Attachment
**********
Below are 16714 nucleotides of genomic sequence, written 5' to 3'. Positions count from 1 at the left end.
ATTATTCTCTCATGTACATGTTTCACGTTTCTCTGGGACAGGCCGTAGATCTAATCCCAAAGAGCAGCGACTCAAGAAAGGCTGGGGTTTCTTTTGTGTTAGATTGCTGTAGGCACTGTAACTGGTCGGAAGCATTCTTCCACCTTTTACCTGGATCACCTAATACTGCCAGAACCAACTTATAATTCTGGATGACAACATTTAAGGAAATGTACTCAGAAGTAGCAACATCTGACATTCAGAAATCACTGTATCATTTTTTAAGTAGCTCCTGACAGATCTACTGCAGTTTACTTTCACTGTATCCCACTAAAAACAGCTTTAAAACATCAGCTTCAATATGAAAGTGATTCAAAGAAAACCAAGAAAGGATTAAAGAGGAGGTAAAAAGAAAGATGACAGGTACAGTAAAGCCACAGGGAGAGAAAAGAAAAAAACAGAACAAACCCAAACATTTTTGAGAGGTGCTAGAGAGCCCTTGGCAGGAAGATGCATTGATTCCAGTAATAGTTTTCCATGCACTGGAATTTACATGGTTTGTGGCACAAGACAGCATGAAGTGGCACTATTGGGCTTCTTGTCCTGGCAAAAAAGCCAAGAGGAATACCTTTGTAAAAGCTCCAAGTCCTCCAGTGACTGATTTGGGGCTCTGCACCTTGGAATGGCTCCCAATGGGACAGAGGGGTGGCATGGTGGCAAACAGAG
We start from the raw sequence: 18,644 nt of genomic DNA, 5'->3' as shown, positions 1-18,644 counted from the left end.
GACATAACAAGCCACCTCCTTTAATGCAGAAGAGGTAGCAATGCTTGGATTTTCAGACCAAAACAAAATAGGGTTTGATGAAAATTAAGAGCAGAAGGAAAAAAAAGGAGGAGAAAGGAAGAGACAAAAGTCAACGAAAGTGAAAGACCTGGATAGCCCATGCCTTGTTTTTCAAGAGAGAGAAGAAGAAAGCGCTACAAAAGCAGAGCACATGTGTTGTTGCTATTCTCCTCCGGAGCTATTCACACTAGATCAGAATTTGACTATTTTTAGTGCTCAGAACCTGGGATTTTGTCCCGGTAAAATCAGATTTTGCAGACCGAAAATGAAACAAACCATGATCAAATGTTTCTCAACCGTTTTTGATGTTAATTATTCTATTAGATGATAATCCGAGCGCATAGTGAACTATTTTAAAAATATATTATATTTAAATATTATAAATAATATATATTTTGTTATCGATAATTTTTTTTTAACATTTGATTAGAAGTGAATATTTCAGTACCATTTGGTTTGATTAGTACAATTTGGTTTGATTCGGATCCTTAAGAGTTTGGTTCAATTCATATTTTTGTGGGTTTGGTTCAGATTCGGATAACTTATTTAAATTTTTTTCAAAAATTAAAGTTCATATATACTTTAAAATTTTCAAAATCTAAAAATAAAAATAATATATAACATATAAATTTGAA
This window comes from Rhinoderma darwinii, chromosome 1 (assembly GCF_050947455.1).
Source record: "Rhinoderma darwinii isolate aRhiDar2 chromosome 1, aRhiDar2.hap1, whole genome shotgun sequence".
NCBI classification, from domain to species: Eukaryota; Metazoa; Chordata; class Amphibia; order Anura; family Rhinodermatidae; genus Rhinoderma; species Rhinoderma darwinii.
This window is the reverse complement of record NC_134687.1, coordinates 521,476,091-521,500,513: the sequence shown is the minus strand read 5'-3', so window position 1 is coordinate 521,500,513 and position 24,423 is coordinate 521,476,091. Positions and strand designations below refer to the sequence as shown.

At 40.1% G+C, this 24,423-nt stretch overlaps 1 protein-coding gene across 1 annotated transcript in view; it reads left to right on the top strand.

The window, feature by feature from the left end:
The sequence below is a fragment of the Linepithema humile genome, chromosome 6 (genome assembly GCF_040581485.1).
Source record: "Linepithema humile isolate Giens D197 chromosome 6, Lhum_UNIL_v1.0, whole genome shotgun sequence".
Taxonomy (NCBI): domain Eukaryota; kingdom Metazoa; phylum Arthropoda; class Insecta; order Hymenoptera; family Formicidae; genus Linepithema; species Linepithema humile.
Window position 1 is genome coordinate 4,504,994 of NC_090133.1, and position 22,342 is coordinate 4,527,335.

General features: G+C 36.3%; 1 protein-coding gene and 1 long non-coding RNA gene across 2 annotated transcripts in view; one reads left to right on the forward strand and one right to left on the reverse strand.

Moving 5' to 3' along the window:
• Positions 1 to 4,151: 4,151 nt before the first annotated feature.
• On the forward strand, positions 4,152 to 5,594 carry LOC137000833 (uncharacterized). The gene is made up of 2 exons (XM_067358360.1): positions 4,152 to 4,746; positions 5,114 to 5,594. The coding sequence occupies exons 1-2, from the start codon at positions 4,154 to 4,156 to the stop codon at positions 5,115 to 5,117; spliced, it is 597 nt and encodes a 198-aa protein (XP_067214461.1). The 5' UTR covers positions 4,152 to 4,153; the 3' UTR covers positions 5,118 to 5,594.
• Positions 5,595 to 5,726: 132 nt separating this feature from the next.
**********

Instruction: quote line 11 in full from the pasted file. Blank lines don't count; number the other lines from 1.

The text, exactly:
The sequence below is a fragment of the Linepithema humile genome, chromosome 6 (genome assembly GCF_040581485.1).